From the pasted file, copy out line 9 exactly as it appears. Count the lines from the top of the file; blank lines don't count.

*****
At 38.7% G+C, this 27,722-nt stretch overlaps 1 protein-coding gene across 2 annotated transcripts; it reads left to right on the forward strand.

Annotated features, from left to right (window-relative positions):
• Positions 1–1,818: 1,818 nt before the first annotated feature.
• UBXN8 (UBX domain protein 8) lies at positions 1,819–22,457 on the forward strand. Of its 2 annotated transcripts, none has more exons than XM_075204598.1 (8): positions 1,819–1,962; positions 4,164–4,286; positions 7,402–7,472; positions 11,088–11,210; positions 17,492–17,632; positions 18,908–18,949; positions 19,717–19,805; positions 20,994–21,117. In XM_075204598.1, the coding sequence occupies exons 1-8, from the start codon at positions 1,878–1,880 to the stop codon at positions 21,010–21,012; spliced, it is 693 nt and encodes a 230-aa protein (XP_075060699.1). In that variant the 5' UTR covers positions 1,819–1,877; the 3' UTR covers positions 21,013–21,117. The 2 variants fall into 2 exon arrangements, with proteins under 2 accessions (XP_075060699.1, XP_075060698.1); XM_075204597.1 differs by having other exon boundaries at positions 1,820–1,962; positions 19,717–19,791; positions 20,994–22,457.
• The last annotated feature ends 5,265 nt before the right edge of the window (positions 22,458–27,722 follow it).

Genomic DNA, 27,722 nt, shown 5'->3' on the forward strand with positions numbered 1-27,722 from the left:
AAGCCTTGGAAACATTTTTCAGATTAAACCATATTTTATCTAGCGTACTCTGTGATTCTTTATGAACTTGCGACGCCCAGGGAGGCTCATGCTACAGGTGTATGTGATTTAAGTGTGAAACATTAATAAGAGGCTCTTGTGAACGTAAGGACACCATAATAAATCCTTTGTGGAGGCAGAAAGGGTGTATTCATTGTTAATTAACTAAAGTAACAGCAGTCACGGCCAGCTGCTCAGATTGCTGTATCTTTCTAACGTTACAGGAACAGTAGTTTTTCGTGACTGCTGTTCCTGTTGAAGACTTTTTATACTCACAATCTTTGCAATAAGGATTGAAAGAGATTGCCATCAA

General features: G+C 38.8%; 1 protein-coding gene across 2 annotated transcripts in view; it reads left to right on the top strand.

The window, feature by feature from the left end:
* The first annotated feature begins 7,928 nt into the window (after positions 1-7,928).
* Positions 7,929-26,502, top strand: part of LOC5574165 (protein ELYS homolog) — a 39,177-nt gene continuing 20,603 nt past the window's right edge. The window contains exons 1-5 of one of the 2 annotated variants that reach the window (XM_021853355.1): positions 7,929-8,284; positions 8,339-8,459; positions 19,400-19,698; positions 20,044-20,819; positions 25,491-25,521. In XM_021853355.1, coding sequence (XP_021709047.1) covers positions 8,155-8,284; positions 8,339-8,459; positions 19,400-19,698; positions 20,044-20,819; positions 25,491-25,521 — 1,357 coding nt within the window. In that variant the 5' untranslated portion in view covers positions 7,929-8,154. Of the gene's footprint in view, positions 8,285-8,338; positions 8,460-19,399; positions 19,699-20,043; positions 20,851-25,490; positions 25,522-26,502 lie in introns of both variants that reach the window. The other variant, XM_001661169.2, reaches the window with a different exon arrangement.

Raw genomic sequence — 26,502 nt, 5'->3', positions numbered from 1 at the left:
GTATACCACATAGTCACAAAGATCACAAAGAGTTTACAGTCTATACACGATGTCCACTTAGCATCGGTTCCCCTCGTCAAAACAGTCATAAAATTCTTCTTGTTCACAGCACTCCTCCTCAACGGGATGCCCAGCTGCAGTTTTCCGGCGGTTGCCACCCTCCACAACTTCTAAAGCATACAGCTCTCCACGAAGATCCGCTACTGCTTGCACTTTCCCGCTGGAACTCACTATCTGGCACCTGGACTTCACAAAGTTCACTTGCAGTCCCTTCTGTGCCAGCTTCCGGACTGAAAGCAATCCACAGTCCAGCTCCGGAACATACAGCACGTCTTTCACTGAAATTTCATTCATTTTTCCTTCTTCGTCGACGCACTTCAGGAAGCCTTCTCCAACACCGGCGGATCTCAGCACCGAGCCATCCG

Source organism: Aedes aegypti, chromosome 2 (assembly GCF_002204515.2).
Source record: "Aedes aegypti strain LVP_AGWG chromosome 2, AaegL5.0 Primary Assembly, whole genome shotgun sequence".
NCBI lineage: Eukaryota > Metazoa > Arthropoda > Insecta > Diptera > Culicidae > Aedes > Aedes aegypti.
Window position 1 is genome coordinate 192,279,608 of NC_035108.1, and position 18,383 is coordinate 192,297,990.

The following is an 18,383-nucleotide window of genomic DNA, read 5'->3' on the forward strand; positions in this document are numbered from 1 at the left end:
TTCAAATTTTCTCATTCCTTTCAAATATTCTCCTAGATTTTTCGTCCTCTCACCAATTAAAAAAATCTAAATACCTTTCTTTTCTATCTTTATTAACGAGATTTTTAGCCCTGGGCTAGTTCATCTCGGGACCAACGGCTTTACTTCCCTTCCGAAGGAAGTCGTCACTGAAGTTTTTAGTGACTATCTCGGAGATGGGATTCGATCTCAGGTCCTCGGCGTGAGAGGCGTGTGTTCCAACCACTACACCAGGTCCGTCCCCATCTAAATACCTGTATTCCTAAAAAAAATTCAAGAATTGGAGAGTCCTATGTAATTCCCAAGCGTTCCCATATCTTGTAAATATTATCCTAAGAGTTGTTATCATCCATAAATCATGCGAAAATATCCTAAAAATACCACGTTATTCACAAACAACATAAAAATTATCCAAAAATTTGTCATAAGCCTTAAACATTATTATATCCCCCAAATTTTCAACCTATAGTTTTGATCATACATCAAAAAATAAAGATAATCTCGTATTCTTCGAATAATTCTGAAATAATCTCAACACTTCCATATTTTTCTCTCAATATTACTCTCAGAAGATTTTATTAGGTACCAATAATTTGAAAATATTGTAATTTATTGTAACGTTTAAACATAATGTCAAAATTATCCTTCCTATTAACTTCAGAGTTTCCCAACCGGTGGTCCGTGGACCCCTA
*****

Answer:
The window, feature by feature from the left end: